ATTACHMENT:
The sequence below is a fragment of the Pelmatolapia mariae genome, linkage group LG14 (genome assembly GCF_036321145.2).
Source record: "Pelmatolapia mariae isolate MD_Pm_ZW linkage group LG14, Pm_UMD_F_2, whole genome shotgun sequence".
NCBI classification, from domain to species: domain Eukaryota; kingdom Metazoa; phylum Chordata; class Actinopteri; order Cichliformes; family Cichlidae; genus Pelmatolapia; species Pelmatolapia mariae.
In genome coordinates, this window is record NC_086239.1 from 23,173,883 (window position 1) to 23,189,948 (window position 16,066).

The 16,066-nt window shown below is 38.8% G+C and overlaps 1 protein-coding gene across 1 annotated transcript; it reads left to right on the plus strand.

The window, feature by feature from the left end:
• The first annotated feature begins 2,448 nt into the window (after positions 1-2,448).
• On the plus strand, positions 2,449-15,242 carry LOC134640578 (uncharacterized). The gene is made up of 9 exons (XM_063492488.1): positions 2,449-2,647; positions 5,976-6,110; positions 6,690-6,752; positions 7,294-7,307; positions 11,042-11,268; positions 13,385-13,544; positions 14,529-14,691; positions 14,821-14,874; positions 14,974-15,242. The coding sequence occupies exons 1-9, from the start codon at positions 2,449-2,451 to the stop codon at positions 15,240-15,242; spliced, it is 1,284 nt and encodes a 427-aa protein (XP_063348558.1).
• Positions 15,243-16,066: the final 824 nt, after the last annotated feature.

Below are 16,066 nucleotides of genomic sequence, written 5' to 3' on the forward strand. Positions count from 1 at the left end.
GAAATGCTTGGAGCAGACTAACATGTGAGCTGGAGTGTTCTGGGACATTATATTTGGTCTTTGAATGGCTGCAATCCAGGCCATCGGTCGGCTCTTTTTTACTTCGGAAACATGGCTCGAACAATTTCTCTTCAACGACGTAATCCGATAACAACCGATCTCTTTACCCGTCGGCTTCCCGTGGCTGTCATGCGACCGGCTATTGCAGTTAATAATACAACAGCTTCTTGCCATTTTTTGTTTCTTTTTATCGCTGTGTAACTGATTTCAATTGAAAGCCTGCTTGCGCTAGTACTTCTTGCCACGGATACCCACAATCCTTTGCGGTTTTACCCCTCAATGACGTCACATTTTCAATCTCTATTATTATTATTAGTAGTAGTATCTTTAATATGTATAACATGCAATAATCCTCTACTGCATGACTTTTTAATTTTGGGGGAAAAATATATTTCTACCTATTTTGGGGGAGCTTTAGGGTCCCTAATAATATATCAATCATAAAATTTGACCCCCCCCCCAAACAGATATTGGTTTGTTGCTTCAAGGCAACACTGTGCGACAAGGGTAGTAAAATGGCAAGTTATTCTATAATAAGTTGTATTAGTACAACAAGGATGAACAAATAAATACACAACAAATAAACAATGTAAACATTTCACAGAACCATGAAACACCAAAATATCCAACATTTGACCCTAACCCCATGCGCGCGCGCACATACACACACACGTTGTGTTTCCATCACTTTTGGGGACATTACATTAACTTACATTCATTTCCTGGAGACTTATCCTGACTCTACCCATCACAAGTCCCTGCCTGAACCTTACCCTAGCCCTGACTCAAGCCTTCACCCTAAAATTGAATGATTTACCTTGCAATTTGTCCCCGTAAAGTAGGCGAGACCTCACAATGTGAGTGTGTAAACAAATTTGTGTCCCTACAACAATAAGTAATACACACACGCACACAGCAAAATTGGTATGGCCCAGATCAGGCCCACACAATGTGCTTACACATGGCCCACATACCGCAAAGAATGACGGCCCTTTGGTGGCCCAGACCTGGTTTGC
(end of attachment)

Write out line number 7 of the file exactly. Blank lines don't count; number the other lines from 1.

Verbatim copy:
• The first annotated feature begins 2,448 nt into the window (after positions 1-2,448).